The skill set of Acrobatics and Tumbling dates back over 2000 years ago. Gymnastics was practiced by early Greeks and has been the basis for many sports as well as military training. All disciplines of gymnastics involve the performance of exercises requiring physical strength, flexibility, agility, coordination, balance, and grace.
The first time a large group came together to compete in gymnastics was in the 1896 Olympics, there were five different mens events held. Female gymnasts did not compete in the Olympics until 1928 with the first U.S. woman competing in the 1936 Olympic Games. The sport of Acrobatics and Tumbling is the evolution of different disciplines of gymnastics, and some skill sets of cheer.
The different disciplines of gymnastics include: Mens and Womens artistic gymnastics, Acrobatics, Trampoline and Tumbling, Rhythmic and Group. All disciplines of gymnastics train the needed skill set for the sport of Acrobatics and Tumbling. The artistic, acrobatic and trampoline & tumbling disciplines are a direct feeder into this sport. Artistic gymnastics is the most widely recognized discipline.
Athletes compete on four different apparatus within a meet; the beam, floor, uneven bars, and vault. Womens Artistic gymnastics became a NCAA championship sport in 1982. USA Gymnastics is the governing body for Gymnastics, including Artistic Gymnastics. Acrobatic Gymnastics is competed in groups highlighting tumbling ability, balance, strength, flexibility and synchronization. The groups perform a routine set to music which includes lifts, flight, landings, tumbling, and balance moves and are judged based on technique and execution. Acrobatic Gymnastics began in the Soviet Union in the 1930s and found its way to the United States in the early 1970s.
Trampoline was included as an event in gymnastics from 1947-69. It was recognized as a sport on its own in 1967. Trampoline first made an appearance in the Olympics in the 2000 games in Sydney, Australia.
The tumbling skill set has been competed since 1886. The skill of tumbling plays a big part in the floor routine of artistic gymnastics. Cheerleading by its definition is literally the leading of cheers. A cheer team attempts to lead the crowd to cheer in support of a sports team. The activity of cheerleading started as an all male pep club at Princeton University in the 1880s. Women were allowed to be part of cheer teams in the early 1920s.
Early cheer teams used acrobatic lifts and tumbling skills to help lead and entertain the crowd. In 1961 one of the first for-profit cheerleading companies was established and began teaching camps on how to lead the crowd effectively as well as some acrobatic and tumbling skills. In the 1970s, for-profit companies began to hold crowd leading competitions. The teams were judged based on their appearance, their ability to lead the crowd, a dance, aerial acrobatics and tumbling skills.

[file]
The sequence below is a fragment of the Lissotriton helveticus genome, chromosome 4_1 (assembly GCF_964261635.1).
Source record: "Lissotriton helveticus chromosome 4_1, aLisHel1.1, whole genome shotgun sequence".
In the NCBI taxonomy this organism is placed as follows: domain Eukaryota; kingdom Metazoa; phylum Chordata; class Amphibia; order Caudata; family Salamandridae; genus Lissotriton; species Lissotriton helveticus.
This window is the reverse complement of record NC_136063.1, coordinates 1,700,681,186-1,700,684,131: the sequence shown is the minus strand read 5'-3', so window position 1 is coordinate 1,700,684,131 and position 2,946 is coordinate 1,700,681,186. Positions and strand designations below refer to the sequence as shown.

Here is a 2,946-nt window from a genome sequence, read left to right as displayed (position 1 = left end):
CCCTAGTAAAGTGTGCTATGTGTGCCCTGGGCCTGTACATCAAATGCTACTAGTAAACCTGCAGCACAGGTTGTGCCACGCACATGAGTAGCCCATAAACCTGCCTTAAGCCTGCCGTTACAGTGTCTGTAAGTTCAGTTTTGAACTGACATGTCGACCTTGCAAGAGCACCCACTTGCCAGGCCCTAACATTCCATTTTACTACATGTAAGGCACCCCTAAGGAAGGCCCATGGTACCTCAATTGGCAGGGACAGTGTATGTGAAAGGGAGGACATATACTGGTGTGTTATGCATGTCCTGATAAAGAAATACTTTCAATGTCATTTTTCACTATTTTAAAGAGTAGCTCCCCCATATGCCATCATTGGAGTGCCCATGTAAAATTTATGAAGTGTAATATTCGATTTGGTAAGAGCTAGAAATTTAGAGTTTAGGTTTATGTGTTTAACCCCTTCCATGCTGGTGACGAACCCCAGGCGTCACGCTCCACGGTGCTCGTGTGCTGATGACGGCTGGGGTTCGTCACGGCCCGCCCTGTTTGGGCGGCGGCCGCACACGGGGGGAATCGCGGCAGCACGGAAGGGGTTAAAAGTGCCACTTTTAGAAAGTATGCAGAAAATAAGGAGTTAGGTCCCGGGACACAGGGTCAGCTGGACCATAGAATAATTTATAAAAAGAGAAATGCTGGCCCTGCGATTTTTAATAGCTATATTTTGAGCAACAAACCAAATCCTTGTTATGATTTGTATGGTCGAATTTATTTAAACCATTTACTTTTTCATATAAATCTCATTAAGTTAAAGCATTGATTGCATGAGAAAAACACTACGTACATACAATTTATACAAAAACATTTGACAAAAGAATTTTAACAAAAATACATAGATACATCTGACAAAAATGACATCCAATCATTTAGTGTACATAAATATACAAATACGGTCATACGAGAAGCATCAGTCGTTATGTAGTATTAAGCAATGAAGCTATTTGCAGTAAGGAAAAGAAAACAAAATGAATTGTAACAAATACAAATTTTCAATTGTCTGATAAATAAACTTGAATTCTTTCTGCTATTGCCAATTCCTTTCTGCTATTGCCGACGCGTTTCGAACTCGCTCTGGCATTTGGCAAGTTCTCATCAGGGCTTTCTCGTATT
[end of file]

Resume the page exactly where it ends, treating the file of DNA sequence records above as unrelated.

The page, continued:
Because of the introduction of Acrobatic and Tumbling skills, cheerleading continued to become more athletic. The skill set of Acrobatics and Tumbling became more and more popular with the rise of competitive cheerleading. Today there are many different things that are called cheerleading: 1) yell leading teams on the sidelines whose purpose is to support other teams, (e.g., high school and college cheer teams); 2) Cheer teams who are for entertainment purposes only, (e.g., Laker Girls or Dallas Cowboy Cheerleaders); 3) Competitive Cheer teams whose purpose is to compete only.
The majority of competitive cheer athletes are former competitive gymnasts or have the trained in the skill set of Acrobatics and Tumbling from an early age. Because of the varied nature of activities surrounding this, many stereotypes have been created. In the early 1990s all-star cheer gyms began to emerge around the United States. These are small for-profit entities that teach tumbling classes, aerial acrobatics classes and sponsor competitive teams.
Cheer coaches began to attempt to teach tumbling and aerial acrobatics, often without proper training, to meet the need for more challenging and appealing routines. Without the strict progression of gymnastics safety and governance we saw a rise in the injury rate. Despite that, due to the addition of aerial acrobatics and tumbling skills, competitive cheer became one of the fastest growing activities in the nation.
These two skill sets are the reason for the popularity of competitive cheer. Young female athletes are increasingly attracted to the opportunity to compete using the acrobatic and tumbling skills, whether they train at a gymnastics facility or a competitive cheer gym.
In 1982, Womens Artistic Gymnastics became a NCAA Championship sport, offering women who were training in gymnastics an opportunity at the collegiate level. However, the number of opportunities offered compared to the number of women training in the skill set was -and is- minimal. It would be difficult to expand those opportunities.
Female athletes who are considered for the womens gymnastics collegiate opportunities need to excel in uneven bars, vault and beam as well as floor routine (tumbling). Female athletes whose skills are more focused on Acrobatics and Tumbling or whose bodies are no longer suited for artistic gymnastics are left without an avenue to compete in a varsity intercollegiate athletic sport.
The disciplines of Acrobatics, Group Gymnastics, and Trampoline & Tumbling (all recognized by USA Gymnastics) have no avenue for intercollegiate varsity opportunities. Female athletes who excel at tumbling may be considered for a college cheer team. This does not provide them with an athletic experience. In addition, college cheer teams often are focused on achieving a look or a size that doesnt fit student-athletes who wish to develop the strength necessary for a more demanding athletic sport.